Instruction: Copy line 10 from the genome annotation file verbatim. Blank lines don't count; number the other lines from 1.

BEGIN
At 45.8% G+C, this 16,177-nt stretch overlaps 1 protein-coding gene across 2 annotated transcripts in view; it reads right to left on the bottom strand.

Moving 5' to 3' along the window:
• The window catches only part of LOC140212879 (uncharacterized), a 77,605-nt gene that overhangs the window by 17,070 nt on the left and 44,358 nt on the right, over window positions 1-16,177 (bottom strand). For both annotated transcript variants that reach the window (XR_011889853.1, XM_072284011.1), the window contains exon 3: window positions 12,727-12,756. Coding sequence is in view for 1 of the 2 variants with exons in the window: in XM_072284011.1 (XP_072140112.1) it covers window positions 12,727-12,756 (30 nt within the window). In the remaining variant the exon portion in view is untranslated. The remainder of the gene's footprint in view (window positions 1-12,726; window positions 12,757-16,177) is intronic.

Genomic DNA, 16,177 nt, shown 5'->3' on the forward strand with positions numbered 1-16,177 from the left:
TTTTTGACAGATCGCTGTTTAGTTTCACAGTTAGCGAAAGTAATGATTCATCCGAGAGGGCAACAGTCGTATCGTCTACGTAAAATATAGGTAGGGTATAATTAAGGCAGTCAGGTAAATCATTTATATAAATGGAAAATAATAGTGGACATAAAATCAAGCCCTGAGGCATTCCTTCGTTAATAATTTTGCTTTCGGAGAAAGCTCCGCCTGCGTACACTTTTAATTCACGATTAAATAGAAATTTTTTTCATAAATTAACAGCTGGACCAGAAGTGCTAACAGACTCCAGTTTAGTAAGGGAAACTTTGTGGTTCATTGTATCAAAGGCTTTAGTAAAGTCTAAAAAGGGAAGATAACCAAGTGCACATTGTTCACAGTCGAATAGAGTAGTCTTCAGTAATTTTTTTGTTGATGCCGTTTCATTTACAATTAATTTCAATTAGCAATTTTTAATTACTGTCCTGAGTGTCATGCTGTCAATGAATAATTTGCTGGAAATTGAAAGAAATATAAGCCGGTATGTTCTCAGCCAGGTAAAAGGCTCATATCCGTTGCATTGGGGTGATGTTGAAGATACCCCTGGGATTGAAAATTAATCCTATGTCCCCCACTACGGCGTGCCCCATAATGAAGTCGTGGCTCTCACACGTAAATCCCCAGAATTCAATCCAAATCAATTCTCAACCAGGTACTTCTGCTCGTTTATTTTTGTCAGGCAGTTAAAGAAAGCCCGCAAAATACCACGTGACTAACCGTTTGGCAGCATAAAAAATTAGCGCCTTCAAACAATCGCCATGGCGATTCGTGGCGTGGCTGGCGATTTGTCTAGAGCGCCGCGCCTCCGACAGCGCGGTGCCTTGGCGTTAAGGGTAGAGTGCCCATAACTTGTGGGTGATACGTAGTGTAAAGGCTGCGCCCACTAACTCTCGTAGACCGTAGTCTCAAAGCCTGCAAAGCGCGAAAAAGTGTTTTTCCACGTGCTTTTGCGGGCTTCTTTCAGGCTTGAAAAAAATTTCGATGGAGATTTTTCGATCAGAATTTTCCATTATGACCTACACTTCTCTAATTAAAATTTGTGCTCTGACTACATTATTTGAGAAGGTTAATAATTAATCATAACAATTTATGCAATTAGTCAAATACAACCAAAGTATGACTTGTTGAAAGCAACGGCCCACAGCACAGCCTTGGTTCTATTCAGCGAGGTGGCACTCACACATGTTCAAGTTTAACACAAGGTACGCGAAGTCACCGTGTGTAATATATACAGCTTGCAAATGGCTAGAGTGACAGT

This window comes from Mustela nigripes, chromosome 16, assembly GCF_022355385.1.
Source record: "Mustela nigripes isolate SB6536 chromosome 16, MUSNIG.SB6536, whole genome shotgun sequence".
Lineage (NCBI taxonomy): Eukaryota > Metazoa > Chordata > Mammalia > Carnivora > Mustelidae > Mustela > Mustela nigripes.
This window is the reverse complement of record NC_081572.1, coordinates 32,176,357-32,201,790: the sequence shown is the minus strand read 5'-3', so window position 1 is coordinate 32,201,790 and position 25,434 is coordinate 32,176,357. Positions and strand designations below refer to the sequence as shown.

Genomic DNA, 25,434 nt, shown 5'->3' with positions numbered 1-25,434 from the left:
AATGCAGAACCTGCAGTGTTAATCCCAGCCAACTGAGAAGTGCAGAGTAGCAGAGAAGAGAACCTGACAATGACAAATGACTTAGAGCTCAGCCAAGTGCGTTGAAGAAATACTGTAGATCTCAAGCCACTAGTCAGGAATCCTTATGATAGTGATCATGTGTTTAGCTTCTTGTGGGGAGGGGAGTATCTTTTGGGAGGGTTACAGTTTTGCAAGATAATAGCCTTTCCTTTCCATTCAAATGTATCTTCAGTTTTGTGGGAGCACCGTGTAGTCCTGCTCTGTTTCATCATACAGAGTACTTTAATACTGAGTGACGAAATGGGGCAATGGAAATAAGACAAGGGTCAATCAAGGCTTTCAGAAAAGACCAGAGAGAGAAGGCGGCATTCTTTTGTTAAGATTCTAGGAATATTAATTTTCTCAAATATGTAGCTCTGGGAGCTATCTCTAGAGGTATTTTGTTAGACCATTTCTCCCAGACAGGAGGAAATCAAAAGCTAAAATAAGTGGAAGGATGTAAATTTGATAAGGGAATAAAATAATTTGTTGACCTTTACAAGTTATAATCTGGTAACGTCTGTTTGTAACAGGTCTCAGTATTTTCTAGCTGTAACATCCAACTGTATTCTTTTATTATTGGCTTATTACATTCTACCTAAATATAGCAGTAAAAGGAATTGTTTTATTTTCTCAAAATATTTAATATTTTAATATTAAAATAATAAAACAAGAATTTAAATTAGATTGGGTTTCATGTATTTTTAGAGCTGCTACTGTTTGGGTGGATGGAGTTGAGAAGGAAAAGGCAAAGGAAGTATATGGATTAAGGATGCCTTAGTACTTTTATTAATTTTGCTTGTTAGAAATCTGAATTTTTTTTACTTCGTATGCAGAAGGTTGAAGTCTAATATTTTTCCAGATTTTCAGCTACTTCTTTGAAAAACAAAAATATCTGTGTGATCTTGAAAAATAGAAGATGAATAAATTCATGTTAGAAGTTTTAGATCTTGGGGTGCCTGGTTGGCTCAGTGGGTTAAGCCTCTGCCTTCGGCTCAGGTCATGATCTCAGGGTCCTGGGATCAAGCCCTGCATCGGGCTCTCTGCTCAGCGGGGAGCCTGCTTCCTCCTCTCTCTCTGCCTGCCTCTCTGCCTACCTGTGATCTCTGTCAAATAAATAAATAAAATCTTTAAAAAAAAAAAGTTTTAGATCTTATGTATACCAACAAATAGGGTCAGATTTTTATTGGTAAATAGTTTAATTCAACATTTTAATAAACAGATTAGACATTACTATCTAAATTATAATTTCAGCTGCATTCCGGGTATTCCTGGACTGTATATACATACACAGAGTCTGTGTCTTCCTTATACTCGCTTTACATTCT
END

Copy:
Genomic DNA, 25,434 nt, shown 5'->3' with positions numbered 1-25,434 from the left: